§6E-43.6  Inadvertent discovery of burial sites.  (a)  In the event human skeletal remains are inadvertently discovered, any activity in the immediate area that could damage the remains or the potential historic site shall cease until the requirements of subsections (b) to (d) have been met.

     (b)  The discovery shall be reported as soon as possible to the department, the appropriate medical examiner or coroner, and the appropriate police department.  As soon as practicable, the department shall notify the appropriate council and the office of Hawaiian affairs.

     (c)  After notification of the discovery of multiple skeletons, the following shall be done within two working days, if on Oahu, and three working days, if in other council jurisdictions:

     (1)  A representative of the medical examiner or coroner's office and a qualified archaeologist shall examine the remains to determine jurisdiction.  If the remains are the responsibility of the medical examiner or coroner, the department's involvement shall end.  If the remains are historic or prehistoric burials, then the remainder of this section shall apply;

     (2)  The department shall gather sufficient information, including oral tradition, to document the nature of the burial context and determine appropriate treatment of the remains.  Members of the appropriate council shall be allowed to oversee the on-site examination and, if warranted, removal; and

     (3)  If removal of the remains is warranted, based on criteria developed by the department, in consultation with the councils, office of Hawaiian affairs, representatives of development and large property owner interests, and appropriate Hawaiian organizations, such as Hui Malama I Na Kupuna O Hawai‘i Nei, through rules adopted pursuant to chapter 91, the removal of the remains shall be overseen by a qualified archaeologist and a mitigation plan shall be prepared by the department or with the concurrence of the department.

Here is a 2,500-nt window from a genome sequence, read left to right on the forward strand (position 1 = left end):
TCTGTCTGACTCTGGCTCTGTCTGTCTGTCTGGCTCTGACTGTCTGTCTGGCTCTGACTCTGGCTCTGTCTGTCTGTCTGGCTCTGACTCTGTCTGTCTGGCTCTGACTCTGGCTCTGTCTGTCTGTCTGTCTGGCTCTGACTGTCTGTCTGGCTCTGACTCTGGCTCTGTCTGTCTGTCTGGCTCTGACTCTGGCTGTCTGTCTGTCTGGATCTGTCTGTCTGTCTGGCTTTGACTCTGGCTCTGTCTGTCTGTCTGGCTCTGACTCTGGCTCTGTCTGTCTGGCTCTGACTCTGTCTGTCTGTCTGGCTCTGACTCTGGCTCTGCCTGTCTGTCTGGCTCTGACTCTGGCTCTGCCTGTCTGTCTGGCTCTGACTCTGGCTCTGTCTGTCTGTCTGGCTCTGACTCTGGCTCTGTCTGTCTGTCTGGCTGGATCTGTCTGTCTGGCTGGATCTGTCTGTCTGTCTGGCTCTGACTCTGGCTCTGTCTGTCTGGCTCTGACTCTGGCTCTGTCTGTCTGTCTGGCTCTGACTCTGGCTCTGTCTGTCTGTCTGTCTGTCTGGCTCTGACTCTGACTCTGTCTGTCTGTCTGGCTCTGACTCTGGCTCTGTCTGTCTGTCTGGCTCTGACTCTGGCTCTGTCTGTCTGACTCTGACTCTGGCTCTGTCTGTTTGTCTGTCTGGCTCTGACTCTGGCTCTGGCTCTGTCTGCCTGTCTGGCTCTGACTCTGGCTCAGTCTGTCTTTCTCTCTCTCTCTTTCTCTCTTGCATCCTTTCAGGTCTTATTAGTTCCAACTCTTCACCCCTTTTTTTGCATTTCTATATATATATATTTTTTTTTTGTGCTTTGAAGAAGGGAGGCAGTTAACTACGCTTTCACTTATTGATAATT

(d)  In cases involving the discovery of a single skeleton, the requirements of subsection (c) shall be fulfilled in one working day if on Oahu, and two working days if in other council jurisdictions.

     (e)  The mitigation plan developed by or with the concurrence of the department pursuant to subsection (c)(3) shall be carried out in accordance with the following:

     (1)  In discoveries related to development where land alteration project activities exist, the landowner, permittee, or developer shall be responsible for the execution of the mitigation plan including relocation of remains.  Justifiable delays resulting from the discovery of burials shall not count against any contractor's completion date agreement;

     (2)  Project activities shall resume once necessary archaeological excavations provided in the mitigation plan have been completed;

     (3)  In nonproject contexts, the department shall be responsible for the execution of the mitigation plan and the relocation of remains; and

     (4)  The department shall verify the successful execution of the mitigation plan.

     (f)  In cases where remains are archaeologically removed, the department shall determine the place of relocation, after consultation with the appropriate council, affected property owners, representatives of the relevant ethnic group, and any identified lineal descendants, as appropriate.  Relocation shall conform with requirements imposed by the department of health, and may be accompanied by traditional ceremonies, as determined by the lineal descendants, or, if no lineal descendants are identified, the appropriate council or representatives of the relevant ethnic group that the department deems appropriate.  Specific or special reinterment requests from lineal or cultural descendants may be accommodated provided that the additional expenses incurred are paid by the affected descendants.

     (g)  If human skeletal remains are discovered in the course of land development or land alteration activities to which section 6E-42 applies, and for which the required approval was not obtained, all activity in the immediate area that could damage the remains or the potential historic site shall cease, and treatment of the remains shall be allowed only in compliance with section 6E-43. [L 1990, c 306, pt of §3; am L 2003, c 104, §5]


Law Journals and Reviews


  Ensuring Our Future by Protecting Our Past:  An Indigenous Reconciliation Approach to Improving Native Hawaiian Burial Protection.  33 UH L. Rev. 321 (2010).



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